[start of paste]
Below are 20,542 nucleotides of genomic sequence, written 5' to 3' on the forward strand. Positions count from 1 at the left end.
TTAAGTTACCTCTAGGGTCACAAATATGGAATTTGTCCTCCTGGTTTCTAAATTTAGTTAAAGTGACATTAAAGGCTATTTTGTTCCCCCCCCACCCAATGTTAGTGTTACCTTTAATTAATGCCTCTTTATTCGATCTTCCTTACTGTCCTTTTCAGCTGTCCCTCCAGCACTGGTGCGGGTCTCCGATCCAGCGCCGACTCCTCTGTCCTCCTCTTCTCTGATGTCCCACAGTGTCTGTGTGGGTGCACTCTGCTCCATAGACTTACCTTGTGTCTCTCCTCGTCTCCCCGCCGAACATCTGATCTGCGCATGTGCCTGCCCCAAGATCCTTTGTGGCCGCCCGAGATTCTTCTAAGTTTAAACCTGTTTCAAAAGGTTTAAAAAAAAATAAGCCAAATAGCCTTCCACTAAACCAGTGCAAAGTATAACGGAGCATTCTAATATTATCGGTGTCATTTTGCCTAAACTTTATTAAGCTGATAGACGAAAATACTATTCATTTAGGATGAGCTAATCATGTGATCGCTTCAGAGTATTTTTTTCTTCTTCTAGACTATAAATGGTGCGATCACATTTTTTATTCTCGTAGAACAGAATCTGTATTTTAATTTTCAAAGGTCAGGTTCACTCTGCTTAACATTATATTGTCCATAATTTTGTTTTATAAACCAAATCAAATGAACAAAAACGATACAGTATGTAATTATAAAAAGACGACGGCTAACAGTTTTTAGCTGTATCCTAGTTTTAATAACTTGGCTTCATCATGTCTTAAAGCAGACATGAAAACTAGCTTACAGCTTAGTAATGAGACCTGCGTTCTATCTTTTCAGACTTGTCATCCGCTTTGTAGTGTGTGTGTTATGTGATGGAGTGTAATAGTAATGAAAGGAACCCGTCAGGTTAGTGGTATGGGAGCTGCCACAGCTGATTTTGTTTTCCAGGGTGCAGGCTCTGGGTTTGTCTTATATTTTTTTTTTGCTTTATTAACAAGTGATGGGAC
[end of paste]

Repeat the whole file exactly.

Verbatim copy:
Below are 20,542 nucleotides of genomic sequence, written 5' to 3' on the forward strand. Positions count from 1 at the left end.
TTAAGTTACCTCTAGGGTCACAAATATGGAATTTGTCCTCCTGGTTTCTAAATTTAGTTAAAGTGACATTAAAGGCTATTTTGTTCCCCCCCCACCCAATGTTAGTGTTACCTTTAATTAATGCCTCTTTATTCGATCTTCCTTACTGTCCTTTTCAGCTGTCCCTCCAGCACTGGTGCGGGTCTCCGATCCAGCGCCGACTCCTCTGTCCTCCTCTTCTCTGATGTCCCACAGTGTCTGTGTGGGTGCACTCTGCTCCATAGACTTACCTTGTGTCTCTCCTCGTCTCCCCGCCGAACATCTGATCTGCGCATGTGCCTGCCCCAAGATCCTTTGTGGCCGCCCGAGATTCTTCTAAGTTTAAACCTGTTTCAAAAGGTTTAAAAAAAAATAAGCCAAATAGCCTTCCACTAAACCAGTGCAAAGTATAACGGAGCATTCTAATATTATCGGTGTCATTTTGCCTAAACTTTATTAAGCTGATAGACGAAAATACTATTCATTTAGGATGAGCTAATCATGTGATCGCTTCAGAGTATTTTTTTCTTCTTCTAGACTATAAATGGTGCGATCACATTTTTTATTCTCGTAGAACAGAATCTGTATTTTAATTTTCAAAGGTCAGGTTCACTCTGCTTAACATTATATTGTCCATAATTTTGTTTTATAAACCAAATCAAATGAACAAAAACGATACAGTATGTAATTATAAAAAGACGACGGCTAACAGTTTTTAGCTGTATCCTAGTTTTAATAACTTGGCTTCATCATGTCTTAAAGCAGACATGAAAACTAGCTTACAGCTTAGTAATGAGACCTGCGTTCTATCTTTTCAGACTTGTCATCCGCTTTGTAGTGTGTGTGTTATGTGATGGAGTGTAATAGTAATGAAAGGAACCCGTCAGGTTAGTGGTATGGGAGCTGCCACAGCTGATTTTGTTTTCCAGGGTGCAGGCTCTGGGTTTGTCTTATATTTTTTTTTTGCTTTATTAACAAGTGATGGGAC